But consumers have some hope. A few legislators have been bravely standing up for consumers. “Sen. Gary Romine, Sen. Doug Libla, and Sen. Jill Schupp represent a few brave voices speaking up against a torrent of utility propaganda.” says John Coffman, utility counsel for Consumers Council of Missouri.

“It’s Not the Grid; It’s the Greed” has been the rallying cry of this legislative bulwark against numerous utility rip-off schemes. Unfortunately, many more state legislators are working with the utilities to make changes that would raise utility rates.[1] Meanwhile, Missouri has too many other serious problems for our State Legislature to waste precious time figuring out how to increase utility profits.”

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#EqualAccessForAll

Many MO residents still lack access to internet. Banning community broadband is not the answer. Consumers benefit when there is choice, not when there is more restriction.

“50 Shades of Grey” Community Broadband Ban Bill Ties the Hands of Missouri Communities

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No subsidies for Doe Run!

Tell the MO Senate that you don’t want to subsidize utility rates for Doe Run.

http://www.stlamerican.com/news/local_news/missourians-face-major-hikes-to-utility-bills/article_2cbff592-e405-11e6-9d4f-772bea309a9c.html

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MO Office of Public Council Stands Up for Consumers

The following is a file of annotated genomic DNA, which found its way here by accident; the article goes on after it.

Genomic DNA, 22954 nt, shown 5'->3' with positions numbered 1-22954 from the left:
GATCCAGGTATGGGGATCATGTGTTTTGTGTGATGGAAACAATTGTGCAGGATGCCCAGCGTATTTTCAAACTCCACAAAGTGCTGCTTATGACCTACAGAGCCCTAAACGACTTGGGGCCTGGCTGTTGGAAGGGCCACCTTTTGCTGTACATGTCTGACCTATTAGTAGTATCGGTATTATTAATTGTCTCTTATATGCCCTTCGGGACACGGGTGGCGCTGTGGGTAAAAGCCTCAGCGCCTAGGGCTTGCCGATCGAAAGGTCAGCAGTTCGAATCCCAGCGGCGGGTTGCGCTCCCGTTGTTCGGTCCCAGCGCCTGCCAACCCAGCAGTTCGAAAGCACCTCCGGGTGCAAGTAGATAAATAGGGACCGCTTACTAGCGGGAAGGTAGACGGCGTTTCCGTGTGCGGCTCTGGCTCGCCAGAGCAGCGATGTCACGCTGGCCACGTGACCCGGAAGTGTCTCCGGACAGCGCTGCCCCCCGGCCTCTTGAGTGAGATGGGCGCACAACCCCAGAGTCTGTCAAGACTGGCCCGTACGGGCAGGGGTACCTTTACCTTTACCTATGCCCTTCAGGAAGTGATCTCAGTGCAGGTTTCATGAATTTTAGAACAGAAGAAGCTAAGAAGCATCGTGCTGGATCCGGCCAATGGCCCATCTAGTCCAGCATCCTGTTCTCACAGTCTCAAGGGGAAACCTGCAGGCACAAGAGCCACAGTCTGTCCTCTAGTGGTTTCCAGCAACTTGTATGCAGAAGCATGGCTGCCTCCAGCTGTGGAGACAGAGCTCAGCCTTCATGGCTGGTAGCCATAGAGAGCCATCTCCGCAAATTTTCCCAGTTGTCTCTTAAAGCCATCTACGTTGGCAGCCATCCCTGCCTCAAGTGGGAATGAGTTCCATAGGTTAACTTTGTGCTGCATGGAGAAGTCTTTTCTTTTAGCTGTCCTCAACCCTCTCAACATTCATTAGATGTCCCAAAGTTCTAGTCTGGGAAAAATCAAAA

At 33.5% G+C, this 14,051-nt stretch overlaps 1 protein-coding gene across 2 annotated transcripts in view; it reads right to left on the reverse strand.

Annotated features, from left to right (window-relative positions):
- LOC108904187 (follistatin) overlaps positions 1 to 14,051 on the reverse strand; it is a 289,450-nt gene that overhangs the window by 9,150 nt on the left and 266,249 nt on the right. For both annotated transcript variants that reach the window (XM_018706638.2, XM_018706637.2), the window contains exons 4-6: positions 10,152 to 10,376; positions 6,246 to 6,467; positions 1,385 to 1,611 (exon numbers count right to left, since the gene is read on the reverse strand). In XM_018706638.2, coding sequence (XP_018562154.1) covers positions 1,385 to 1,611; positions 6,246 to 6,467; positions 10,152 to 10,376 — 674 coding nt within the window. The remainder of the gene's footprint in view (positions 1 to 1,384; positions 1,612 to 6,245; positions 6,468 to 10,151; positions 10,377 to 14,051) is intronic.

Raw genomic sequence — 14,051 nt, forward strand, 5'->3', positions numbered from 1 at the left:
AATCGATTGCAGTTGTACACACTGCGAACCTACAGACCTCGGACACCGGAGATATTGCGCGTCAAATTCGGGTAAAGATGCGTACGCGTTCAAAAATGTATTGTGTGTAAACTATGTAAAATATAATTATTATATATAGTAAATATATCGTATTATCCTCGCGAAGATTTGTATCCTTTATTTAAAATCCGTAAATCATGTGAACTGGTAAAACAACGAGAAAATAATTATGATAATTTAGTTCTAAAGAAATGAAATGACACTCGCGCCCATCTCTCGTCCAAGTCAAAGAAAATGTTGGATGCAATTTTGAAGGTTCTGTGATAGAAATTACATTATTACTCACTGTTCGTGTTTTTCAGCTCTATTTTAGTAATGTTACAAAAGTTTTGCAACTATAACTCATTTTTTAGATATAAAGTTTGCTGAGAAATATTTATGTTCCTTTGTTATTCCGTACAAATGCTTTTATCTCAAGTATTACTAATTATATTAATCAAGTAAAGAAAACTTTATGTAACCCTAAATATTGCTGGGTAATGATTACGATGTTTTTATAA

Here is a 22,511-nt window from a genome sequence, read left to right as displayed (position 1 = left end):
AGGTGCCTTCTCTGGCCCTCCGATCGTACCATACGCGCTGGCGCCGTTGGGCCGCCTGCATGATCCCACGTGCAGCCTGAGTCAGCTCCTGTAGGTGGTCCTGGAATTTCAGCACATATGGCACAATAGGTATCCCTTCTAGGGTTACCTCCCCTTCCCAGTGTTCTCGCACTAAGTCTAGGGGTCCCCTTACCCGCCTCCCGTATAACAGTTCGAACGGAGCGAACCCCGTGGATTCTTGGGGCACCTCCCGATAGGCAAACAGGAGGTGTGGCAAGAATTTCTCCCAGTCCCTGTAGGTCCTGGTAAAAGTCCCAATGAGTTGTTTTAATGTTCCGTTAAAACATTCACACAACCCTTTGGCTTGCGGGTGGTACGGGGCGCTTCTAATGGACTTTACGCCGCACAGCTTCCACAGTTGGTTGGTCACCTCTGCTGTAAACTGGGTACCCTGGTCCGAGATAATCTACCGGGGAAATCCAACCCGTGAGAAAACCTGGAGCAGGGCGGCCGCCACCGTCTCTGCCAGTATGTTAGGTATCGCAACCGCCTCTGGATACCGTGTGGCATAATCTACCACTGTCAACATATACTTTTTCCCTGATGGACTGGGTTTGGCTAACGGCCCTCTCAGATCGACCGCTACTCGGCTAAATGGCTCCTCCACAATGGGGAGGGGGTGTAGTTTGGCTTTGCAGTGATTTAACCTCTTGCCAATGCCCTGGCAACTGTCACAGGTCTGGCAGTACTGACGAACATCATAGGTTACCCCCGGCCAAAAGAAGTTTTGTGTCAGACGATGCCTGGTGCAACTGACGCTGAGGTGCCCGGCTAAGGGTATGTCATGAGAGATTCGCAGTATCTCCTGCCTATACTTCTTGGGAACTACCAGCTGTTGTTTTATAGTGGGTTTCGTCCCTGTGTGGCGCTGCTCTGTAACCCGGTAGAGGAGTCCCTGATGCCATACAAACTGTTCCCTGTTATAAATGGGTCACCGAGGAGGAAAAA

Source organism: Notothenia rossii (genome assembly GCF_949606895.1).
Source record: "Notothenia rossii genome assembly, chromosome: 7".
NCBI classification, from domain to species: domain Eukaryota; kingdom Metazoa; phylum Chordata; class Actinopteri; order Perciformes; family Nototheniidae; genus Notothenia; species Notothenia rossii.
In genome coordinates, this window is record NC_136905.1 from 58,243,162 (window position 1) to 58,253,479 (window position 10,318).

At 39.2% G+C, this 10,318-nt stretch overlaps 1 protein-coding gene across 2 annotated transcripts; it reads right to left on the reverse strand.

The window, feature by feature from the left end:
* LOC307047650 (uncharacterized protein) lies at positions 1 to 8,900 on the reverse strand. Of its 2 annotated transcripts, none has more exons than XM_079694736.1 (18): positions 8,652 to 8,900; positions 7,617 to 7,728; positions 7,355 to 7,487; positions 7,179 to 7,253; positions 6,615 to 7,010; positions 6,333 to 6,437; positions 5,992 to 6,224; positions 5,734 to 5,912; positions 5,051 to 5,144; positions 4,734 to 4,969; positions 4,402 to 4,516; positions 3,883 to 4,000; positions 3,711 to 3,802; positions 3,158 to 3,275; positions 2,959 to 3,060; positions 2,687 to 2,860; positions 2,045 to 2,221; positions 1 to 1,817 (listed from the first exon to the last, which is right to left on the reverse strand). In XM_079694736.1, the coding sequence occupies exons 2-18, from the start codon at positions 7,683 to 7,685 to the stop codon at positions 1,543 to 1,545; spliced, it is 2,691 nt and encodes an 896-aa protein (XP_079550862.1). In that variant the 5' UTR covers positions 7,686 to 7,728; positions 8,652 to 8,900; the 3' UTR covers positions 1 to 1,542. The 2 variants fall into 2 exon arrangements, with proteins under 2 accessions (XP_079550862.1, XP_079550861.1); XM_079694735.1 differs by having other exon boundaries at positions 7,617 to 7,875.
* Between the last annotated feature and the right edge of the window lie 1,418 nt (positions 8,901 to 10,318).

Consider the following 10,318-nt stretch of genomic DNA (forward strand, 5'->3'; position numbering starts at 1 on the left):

Missouri’s James Owen of the Office of Public Council is courageously fighting on behalf of consumers, challenging the Public Service Commission and their to weaken the current ex parte rules. Thank you, James Owen, for standing up for consumers.

http://www.stltoday.com/news/local/columns/tony-messenger/messenger-greitens-first-two-orders-collide-as-utilities-seek-weakened/article_8f13735a-13c0-5143-8cec-8c43a4f57b0c.html

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Ameren Proposed Rate Hikes

Electricity was in the air when members of Consumers Council of Missouri (CCM) and the American Association of Retired Persons (AARP) recently held a joint meeting to discuss rate increases proposed for 2017. 

“Our older residents cannot keep up with constant rate increases, but this affects all of us, including our own families,” said Hardenbrook, a South County resident.

AARP, Consumers Council urge residents to attend local public hearings.

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New Ameren Rates

CONSUMER ALERT! Ameren MO is seeking new rates to increase revenues by approx $206.4 million, ~$99 more per residential customer.
http://www.lakenewsonline.com/news/20170104/hearings-planned-on-proposed-ameren-missouri-electric-rate-increase

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Ameren increases quarterly dividends

Ameren increases quarterly dividends as they prepare to come before the PSC requesting a rate increase.

The board of directors of Ameren Corp declared a dividend increase on its common stock of 3.5%.

www.prnewswire.com/news-releases/ameren-corporation-increases-quarterly-cash-dividend-300345208.html